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Farmgate: Grateful for rain, as much more is needed

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If you heard a strange sound starting about 2:30 a.m. Monday, I can identify it for you.

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It was a combination of raindrops hitting parched soil and withering plants, thunder, and a collective sigh of relief from area farmers (or at least those in our area) as a series of storms went through and we at last got some rain.

It was sorely needed— and we and our farms still need more. As I write this Monday midday, fingers are crossed for more rain this afternoon.

In eastern Ontario, we grow a wide variety of crops ranging from the small grains (oats, barley, wheat, and rye) to the corns, mostly as grain for ethanol or livestock feeds as well as silage for cattle.

There are also a fair number of acres growing sweet corn, the meal we love smothered in butter. For anyone who has stopped along a side road and raided a few dozen cobs from a field for supper, then been horribly disgusted once it was served— yes, there are two different types out there!

All these crops have had a hard time with temperature fluctuations this spring and now the heat and lack of rain makes it worse.

Hay is another big crop which is suffering around here, either straight alfalfa stands or mixed as well as many who, like us, ship grass-fed milk and have long realized the benefits of mixed grass and legume hay for their cattle.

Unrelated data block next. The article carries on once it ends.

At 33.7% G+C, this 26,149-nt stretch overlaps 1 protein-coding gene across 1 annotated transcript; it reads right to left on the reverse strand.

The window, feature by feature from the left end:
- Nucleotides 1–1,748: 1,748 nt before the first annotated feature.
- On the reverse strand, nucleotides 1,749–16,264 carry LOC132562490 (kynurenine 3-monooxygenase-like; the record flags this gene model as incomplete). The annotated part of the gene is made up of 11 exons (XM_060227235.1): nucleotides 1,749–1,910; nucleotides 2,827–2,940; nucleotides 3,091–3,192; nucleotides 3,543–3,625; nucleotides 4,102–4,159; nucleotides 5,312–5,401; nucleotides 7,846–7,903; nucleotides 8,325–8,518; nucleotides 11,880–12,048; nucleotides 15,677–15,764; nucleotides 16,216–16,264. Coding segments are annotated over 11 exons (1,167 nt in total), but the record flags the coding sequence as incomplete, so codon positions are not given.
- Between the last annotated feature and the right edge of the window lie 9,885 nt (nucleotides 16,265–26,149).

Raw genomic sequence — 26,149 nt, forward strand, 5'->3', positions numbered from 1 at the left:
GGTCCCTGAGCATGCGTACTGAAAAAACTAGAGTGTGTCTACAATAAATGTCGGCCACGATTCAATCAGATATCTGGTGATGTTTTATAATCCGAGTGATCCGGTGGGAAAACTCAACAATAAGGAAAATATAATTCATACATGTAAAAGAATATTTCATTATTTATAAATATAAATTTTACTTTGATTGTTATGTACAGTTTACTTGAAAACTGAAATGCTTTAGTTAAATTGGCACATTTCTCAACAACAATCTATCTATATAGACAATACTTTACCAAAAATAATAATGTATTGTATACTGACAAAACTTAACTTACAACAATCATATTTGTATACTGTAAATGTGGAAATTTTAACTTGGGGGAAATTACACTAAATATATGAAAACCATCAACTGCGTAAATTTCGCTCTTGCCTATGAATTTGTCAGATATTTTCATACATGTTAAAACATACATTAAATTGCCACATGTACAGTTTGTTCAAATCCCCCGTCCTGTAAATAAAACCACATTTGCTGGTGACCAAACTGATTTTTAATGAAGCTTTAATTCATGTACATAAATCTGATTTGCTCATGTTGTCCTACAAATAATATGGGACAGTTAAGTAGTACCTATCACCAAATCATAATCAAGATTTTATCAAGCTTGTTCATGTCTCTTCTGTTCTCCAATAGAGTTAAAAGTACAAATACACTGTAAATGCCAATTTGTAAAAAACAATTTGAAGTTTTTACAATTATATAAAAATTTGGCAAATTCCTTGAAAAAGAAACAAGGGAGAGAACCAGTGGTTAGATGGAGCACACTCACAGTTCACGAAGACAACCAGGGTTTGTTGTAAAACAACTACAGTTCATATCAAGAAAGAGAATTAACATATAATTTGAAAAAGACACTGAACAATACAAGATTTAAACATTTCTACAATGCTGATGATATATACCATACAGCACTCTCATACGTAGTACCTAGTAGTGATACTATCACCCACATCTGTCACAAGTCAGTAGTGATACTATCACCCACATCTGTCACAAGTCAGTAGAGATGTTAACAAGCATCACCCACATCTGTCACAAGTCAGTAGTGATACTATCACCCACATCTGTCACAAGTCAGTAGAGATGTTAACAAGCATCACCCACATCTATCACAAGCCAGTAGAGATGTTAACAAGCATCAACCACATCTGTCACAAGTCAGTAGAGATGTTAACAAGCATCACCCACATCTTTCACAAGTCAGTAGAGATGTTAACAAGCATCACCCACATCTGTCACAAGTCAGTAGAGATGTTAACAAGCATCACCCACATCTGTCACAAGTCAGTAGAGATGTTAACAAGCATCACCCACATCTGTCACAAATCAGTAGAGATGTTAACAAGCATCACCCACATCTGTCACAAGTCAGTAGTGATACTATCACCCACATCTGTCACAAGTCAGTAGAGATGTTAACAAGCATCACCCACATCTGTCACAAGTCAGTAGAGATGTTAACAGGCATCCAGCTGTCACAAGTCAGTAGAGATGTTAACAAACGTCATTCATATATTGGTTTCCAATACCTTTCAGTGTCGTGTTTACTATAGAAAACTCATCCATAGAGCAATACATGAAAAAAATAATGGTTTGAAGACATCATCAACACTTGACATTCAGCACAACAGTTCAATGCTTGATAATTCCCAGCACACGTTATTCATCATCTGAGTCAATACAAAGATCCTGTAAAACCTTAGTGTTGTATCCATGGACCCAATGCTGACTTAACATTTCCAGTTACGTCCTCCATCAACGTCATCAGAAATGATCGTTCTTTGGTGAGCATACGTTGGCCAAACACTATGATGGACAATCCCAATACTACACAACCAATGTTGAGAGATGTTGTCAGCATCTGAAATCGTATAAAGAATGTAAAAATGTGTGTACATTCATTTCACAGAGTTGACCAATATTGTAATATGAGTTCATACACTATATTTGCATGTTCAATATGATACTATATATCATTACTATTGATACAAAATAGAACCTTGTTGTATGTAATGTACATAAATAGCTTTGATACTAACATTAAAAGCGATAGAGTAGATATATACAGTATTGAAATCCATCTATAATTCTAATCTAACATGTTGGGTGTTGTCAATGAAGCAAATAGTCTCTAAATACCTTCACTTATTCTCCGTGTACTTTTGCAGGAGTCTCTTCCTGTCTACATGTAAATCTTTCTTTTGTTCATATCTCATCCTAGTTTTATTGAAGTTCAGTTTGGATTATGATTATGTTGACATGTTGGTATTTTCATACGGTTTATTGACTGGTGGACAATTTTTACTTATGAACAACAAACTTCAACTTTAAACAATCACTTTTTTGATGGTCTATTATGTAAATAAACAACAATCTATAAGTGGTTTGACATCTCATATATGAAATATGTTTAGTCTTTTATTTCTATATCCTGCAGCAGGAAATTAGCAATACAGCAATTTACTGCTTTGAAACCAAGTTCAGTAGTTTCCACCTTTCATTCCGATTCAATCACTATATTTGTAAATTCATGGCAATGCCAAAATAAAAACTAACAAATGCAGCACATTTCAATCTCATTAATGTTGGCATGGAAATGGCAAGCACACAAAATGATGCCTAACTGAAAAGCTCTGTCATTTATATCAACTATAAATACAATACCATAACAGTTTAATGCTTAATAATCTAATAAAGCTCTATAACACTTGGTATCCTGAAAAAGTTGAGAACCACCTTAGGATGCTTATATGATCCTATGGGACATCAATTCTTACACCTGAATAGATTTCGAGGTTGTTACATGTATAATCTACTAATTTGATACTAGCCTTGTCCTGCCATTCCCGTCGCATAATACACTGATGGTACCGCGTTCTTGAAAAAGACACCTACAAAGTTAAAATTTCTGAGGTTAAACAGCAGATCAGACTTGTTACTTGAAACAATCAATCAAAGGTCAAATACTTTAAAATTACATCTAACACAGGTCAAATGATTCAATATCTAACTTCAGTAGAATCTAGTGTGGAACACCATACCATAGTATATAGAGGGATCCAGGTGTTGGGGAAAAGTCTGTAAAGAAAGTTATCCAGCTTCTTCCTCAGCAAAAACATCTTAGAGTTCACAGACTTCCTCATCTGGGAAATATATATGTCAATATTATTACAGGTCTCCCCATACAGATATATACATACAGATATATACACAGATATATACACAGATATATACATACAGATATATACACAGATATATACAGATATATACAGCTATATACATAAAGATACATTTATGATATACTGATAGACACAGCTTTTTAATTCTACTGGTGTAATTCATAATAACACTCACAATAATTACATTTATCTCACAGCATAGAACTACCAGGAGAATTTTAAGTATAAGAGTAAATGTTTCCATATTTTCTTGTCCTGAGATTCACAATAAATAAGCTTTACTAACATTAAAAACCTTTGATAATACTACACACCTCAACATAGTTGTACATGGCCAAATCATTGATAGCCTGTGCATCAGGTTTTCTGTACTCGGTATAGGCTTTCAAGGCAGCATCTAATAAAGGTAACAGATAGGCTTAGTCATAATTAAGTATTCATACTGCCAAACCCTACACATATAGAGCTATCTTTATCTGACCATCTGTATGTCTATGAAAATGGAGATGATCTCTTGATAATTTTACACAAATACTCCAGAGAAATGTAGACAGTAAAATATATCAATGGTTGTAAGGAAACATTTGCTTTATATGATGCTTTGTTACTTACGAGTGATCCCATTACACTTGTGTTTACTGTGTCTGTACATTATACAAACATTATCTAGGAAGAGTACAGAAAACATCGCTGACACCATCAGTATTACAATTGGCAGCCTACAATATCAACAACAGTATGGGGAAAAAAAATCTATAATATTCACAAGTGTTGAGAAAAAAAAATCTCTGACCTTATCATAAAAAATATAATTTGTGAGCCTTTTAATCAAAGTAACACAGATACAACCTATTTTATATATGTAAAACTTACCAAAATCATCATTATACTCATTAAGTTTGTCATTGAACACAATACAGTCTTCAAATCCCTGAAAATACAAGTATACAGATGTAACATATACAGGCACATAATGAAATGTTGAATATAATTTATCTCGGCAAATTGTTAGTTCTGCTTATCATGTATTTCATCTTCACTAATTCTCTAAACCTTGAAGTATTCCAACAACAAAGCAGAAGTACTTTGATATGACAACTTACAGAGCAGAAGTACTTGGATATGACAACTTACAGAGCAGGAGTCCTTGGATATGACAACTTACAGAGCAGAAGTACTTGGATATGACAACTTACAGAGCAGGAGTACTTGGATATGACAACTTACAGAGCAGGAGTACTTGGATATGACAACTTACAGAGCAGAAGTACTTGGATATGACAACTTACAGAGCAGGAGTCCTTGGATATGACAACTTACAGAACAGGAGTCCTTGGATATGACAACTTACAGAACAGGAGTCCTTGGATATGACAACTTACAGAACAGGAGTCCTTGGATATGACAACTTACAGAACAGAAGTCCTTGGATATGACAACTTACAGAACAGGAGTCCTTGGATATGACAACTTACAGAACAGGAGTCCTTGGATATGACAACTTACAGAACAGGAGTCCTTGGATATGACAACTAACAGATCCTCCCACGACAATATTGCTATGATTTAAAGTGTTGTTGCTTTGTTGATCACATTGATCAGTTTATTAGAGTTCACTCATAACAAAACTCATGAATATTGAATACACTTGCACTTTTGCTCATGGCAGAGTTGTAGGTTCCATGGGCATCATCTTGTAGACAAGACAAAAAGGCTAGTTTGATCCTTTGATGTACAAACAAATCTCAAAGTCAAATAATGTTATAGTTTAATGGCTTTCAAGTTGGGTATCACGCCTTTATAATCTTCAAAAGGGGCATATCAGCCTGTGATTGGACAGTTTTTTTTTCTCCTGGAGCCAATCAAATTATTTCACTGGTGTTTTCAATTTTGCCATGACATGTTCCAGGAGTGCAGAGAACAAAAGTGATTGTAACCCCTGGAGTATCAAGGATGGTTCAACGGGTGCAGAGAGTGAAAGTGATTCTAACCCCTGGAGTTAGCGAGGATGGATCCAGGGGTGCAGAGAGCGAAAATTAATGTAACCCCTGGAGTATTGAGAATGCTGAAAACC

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While the little bit of rain we got two nights ago was exceedingly welcome, it is by no means sufficient and more is badly needed, much more. Some are already expressing concerns regarding their wells.

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As the number of houses in each township increases, so do the demands on the underground water supplies to which their wells are connected. Every gallon pumped at a new house is directly competing with existing users of that aquifer. Water drawn for residential uses over and above our normal essential needs is competing with the water required for the numerous livestock farms.

It becomes a question of which is more important: farmer Brown’s cows, farmer White’s chickens, or washing the family vehicles, topping up the pool and running sprinklers to keep expansive lawns green.

Many ex-urbanites forget their wells do not get water from rivers, or think of that casing sticking out of the lawn and the water it produces as theirs. In truth it is not. The water source your pump is pulling from is a communal, underground pool.

Your neighbors may be using it, or another one at a different depth, as well as someone a mile or even more away. You share it. When it goes dry or is unable to supply everyone’s needs, essential or not, everyone on it will suffer.

Please, during a period of dryness (I am so hesitant to use the word “drought” as I think of the dust bowl of the 1930s) such as now, consider how vital it is to use water from underground sources with responsibility.

Take your car to a car wash in town, have water delivered for the pool. Both are sources from the river. Allow your lawn to go brown. It won’t die; it just goes dormant until the rains start again. Mother Nature gave grass the ability to do that.

Of you live in rural areas, be considerate of all other residents, both two- and four-legged, and their water needs.

Don’t waste water.

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